Competition Vectors in Level 3 Autonomous Driving


Mercedes-Benz and BMW are fierce rivals in the premium vehicle segment, and have typically competed according to factors such as the performance of their engines, the comfort of their drive, and the dynamics of their vehicles. With both now pioneering unsupervised autonomous highway driving, new battle lines are emerging, creating new avenues for these two OEMs to differentiate from one another, which will ultimately shape the competitive dynamics of the Level 3 autonomous driving market.

  • ODD—Road Coverage: Both BMW’s and Mercedes-Benz’s Level 3 systems are limited to certain road types in select regions. Delivering the eyes-off experience in more road types will be a key differentiator, and could attract more consumers by increasing the number of driving situations that can be automated.
  • ODD—Ambient Lighting and Weather Conditions: Another ODD-related competition avenue is through system robustness to ambient weather and lighting. BMW claims that its Level 3 system is the first that can also operate in the dark. Once again, delivering the eyes-off experience in a broader set of driving situations will attract more customers, particularly if systems are delivered at a comparable cost.
  • ODD—Speed Range: Both the Mercedes-Benz and BMW systems currently operate at speeds up to around 40 mph, with the Mercedes-Benz system expected to increase to 80 mph operations in the coming years. Support for a higher speed limit will expand the scenarios in which drivers can disengage beyond traffic jams.
  • Handover Human-Machine Interface (HMI): The handover process from autonomous operation with a disengaged driver to human operation is complex, with a robust process to re-engage the driver a key component in Level 3 driving. Generally, having more time to extract the driver from their other activities and back into the driving process makes the safety case easier to deliver, but does so at the cost of consumer convenience. Developing a handover process that quickly and safely re-engages the driver will improve the consumer experience of Level 3 automation.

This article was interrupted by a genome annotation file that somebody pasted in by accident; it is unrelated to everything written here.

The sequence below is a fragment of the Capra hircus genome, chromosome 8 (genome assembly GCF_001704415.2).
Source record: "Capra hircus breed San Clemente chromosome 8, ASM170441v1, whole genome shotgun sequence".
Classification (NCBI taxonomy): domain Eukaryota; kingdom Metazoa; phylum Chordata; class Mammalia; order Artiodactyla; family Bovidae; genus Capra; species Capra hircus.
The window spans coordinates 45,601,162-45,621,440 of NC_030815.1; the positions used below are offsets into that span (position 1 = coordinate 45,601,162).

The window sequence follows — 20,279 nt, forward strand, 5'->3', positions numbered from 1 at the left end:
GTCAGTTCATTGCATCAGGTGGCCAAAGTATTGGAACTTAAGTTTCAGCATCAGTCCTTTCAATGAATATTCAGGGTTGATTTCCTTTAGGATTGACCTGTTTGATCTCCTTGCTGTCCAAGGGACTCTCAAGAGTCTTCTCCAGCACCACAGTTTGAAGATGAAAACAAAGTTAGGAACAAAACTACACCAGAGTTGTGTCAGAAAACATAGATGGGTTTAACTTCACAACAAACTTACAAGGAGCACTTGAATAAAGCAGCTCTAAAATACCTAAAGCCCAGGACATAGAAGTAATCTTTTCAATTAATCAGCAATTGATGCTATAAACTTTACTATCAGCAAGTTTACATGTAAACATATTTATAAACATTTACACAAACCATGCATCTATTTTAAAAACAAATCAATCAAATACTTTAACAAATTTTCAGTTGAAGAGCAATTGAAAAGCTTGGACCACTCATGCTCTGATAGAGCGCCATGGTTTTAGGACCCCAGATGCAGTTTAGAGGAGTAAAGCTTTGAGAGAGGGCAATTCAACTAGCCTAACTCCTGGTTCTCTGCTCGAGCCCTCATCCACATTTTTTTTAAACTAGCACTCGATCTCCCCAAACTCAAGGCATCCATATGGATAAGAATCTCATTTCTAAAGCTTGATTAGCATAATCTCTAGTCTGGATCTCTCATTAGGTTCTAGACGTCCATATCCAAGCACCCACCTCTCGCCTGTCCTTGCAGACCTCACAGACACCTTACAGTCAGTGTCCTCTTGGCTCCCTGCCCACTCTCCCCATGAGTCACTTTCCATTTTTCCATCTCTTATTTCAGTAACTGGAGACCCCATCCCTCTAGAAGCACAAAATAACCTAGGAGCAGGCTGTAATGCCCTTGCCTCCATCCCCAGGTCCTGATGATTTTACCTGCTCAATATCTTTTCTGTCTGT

• Reclaimed Time: Unsupervised autonomous driving hands back time to the driver (the so-called 25th hour). Providing new, more immersive ways for consumers to enjoy this extra time is a critical new avenue for competition, which BMW has effectively targeted by providing VOD streaming and productivity tools. Automakers must compete, not only in terms of how effectively they automate the driving process, but also in how they exploit the new time opened up through autonomous operation through unique digital experiences within their branded environment. This goes to the very heart of OEM brand identity in the autonomous future—what will the cabin become when driving is an occasional task or a thing of the past?
  • Over-the-Air (OTA) Update Frequency: None of the competition avenues described above need to remain static throughout the vehicle lifecycle. Combining future-proofed hardware platforms with OTA software updates can expand the ODD of the Level 3 system, accelerate the handover process, and augment the immersive in-cabin experiences over time. A higher frequency of updates will be particularly important in the context of subscription business models, where continued improvements in the consumer experience will be key to minimizing churn and maximizing recurring revenue.